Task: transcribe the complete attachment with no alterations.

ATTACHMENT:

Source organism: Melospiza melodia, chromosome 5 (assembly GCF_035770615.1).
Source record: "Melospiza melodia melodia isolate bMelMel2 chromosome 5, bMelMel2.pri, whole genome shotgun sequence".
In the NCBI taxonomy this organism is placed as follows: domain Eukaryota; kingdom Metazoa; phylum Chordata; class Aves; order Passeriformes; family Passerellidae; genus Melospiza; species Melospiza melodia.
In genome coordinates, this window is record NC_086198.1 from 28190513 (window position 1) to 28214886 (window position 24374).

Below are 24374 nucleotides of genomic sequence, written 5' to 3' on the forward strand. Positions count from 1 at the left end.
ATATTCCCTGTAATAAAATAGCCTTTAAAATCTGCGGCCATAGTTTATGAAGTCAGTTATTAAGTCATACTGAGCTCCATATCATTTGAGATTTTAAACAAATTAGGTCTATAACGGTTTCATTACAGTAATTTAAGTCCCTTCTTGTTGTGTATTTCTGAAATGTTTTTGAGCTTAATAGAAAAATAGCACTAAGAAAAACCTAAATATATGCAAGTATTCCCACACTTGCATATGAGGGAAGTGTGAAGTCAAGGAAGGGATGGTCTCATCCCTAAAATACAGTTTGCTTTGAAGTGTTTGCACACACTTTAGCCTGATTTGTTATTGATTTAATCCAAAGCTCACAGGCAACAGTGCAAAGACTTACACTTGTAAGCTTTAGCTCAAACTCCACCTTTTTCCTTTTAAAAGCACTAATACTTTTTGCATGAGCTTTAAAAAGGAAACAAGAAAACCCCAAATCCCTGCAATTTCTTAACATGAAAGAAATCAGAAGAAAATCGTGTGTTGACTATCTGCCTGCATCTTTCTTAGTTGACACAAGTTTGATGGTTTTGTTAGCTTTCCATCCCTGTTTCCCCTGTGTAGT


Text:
Source organism: Melospiza melodia, chromosome 5 (assembly GCF_035770615.1).
Source record: "Melospiza melodia melodia isolate bMelMel2 chromosome 5, bMelMel2.pri, whole genome shotgun sequence".
In the NCBI taxonomy this organism is placed as follows: domain Eukaryota; kingdom Metazoa; phylum Chordata; class Aves; order Passeriformes; family Passerellidae; genus Melospiza; species Melospiza melodia.
In genome coordinates, this window is record NC_086198.1 from 28190513 (window position 1) to 28214886 (window position 24374).

Below are 24374 nucleotides of genomic sequence, written 5' to 3' on the forward strand. Positions count from 1 at the left end.
ATATTCCCTGTAATAAAATAGCCTTTAAAATCTGCGGCCATAGTTTATGAAGTCAGTTATTAAGTCATACTGAGCTCCATATCATTTGAGATTTTAAACAAATTAGGTCTATAACGGTTTCATTACAGTAATTTAAGTCCCTTCTTGTTGTGTATTTCTGAAATGTTTTTGAGCTTAATAGAAAAATAGCACTAAGAAAAACCTAAATATATGCAAGTATTCCCACACTTGCATATGAGGGAAGTGTGAAGTCAAGGAAGGGATGGTCTCATCCCTAAAATACAGTTTGCTTTGAAGTGTTTGCACACACTTTAGCCTGATTTGTTATTGATTTAATCCAAAGCTCACAGGCAACAGTGCAAAGACTTACACTTGTAAGCTTTAGCTCAAACTCCACCTTTTTCCTTTTAAAAGCACTAATACTTTTTGCATGAGCTTTAAAAAGGAAACAAGAAAACCCCAAATCCCTGCAATTTCTTAACATGAAAGAAATCAGAAGAAAATCGTGTGTTGACTATCTGCCTGCATCTTTCTTAGTTGACACAAGTTTGATGGTTTTGTTAGCTTTCCATCCCTGTTTCCCCTGTGTAGT